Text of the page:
providing transportation requiring registration under 49 U.S.C. 13902
may not be operated unless the carrier has complied with registration
requirements. Nor may a driver operate a motor vehicle providing
transportation that requires section 13902 registration beyond the
scope of that registration. For example, a motor carrier must register
with the FMCSA to transport property in interstate commerce for hire.
If Carrier A fails to register pursuant to section 13902, but is later
discovered hauling appliances in a commercial motor vehicle for a
department store from one State to another, under Sec. 392.9a(b)
Carrier A's CMV would be placed out of service and Carrier A may be
subject to additional penalties. In another scenario, Carrier B
registers to transport property for hire, but is later discovered
operating a commuter bus service for a municipality using 49-passenger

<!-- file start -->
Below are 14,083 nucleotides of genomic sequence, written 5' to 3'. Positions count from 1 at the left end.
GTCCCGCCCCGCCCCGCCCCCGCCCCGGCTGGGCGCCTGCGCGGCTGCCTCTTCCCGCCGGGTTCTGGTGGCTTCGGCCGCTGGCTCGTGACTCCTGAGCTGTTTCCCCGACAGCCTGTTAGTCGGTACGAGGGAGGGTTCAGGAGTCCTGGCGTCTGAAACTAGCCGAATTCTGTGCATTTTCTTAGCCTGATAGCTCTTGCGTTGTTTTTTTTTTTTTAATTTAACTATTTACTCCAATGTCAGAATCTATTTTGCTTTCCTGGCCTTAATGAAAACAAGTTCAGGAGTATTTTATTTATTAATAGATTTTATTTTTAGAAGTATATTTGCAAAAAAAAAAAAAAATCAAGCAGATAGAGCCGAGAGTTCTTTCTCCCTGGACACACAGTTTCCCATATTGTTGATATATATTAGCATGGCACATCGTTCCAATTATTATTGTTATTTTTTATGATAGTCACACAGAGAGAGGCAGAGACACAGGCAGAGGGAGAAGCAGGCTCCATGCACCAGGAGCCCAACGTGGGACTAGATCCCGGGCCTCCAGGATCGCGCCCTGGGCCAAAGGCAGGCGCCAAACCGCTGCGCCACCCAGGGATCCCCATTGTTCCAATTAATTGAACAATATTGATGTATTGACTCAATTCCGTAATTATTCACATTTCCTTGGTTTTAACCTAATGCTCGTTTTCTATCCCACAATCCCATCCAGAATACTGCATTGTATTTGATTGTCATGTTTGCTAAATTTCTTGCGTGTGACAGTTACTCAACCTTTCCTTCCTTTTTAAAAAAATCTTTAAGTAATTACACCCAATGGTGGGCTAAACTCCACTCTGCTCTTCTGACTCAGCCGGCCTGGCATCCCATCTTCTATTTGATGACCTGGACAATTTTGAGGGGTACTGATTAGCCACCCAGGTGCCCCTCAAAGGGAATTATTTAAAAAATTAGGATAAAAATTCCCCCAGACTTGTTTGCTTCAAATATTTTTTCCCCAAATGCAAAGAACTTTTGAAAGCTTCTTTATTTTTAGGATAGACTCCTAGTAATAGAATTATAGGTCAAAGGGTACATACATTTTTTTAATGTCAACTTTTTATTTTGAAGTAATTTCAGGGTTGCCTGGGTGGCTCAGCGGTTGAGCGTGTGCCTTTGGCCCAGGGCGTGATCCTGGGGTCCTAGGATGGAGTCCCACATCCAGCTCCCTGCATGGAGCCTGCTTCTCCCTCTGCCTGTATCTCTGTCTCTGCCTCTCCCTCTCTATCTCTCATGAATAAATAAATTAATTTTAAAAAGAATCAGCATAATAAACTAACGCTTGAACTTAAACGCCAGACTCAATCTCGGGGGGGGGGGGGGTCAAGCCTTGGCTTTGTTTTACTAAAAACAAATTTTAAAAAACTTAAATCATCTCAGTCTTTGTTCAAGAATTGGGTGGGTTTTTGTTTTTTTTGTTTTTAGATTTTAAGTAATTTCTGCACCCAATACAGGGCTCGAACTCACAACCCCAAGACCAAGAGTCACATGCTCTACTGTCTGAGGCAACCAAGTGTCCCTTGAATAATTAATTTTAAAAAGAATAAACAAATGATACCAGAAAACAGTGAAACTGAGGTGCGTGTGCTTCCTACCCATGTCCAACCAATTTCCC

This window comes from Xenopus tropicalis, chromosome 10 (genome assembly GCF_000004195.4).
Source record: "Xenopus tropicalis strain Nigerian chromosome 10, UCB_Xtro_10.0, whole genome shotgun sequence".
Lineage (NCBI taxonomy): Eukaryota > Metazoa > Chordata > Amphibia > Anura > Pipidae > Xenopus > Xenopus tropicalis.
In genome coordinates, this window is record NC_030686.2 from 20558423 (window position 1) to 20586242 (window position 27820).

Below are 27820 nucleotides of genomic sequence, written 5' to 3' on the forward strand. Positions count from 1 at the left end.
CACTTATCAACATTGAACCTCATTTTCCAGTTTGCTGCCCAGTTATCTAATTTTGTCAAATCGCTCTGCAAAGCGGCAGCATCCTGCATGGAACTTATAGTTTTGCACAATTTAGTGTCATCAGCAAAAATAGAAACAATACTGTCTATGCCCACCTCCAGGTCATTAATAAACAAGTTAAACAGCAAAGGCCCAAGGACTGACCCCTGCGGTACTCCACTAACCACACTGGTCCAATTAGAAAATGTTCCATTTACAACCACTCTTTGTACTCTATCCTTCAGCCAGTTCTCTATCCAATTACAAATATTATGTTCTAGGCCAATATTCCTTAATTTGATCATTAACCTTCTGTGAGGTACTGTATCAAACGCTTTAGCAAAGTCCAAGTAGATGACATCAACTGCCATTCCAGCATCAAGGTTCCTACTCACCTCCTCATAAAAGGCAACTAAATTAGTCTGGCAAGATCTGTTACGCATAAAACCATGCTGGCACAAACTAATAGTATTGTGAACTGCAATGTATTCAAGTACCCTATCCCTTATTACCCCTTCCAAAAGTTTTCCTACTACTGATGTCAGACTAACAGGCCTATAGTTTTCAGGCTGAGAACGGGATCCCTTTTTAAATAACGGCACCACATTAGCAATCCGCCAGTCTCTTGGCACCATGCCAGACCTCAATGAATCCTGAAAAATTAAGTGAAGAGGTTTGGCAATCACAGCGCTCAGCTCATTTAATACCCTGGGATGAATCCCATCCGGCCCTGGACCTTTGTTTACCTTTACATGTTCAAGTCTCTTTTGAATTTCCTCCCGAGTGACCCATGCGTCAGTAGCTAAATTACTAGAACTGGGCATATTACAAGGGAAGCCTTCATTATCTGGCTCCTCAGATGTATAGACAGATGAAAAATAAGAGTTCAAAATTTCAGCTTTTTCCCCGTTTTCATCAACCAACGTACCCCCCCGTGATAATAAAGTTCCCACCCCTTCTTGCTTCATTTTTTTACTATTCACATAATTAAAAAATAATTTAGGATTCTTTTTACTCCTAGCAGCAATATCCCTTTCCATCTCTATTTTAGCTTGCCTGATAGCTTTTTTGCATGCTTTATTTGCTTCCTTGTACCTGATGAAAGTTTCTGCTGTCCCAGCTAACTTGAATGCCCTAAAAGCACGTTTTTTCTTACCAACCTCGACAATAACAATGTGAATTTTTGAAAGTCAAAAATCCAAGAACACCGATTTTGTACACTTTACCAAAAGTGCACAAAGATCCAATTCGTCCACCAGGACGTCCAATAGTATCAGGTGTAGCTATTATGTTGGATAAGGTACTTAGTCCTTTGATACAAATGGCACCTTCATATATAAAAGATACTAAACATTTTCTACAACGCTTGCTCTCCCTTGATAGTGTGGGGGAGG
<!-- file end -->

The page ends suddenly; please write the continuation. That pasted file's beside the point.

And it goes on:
buses, the bus would be subject to an out-of-service order and the
carrier may be subject to penalties.
In the second scenario in the preceding paragraph, Carrier B
applied for and obtained authority to transport property for-hire.
Carrier B met the registration requirements and his/her drivers are
qualified to operate a truck, but Carrier B's drivers may know nothing
at all about passenger transportation safety and are not qualified to
transport passengers. Because Carrier B is registered with FMCSA, the
chances of detecting Carrier B's illegal operations are much greater.
But in scenario one where Carrier A decides to go into business
hauling furniture for a department store but fails to register with
FMCSA, the agency would not even be aware of its existence unless one
of the carrier's vehicles were stopped for roadside inspection. Because
the carrier is not registered with the agency at all, that carrier
would not be targeted for a compliance review. Roadside inspections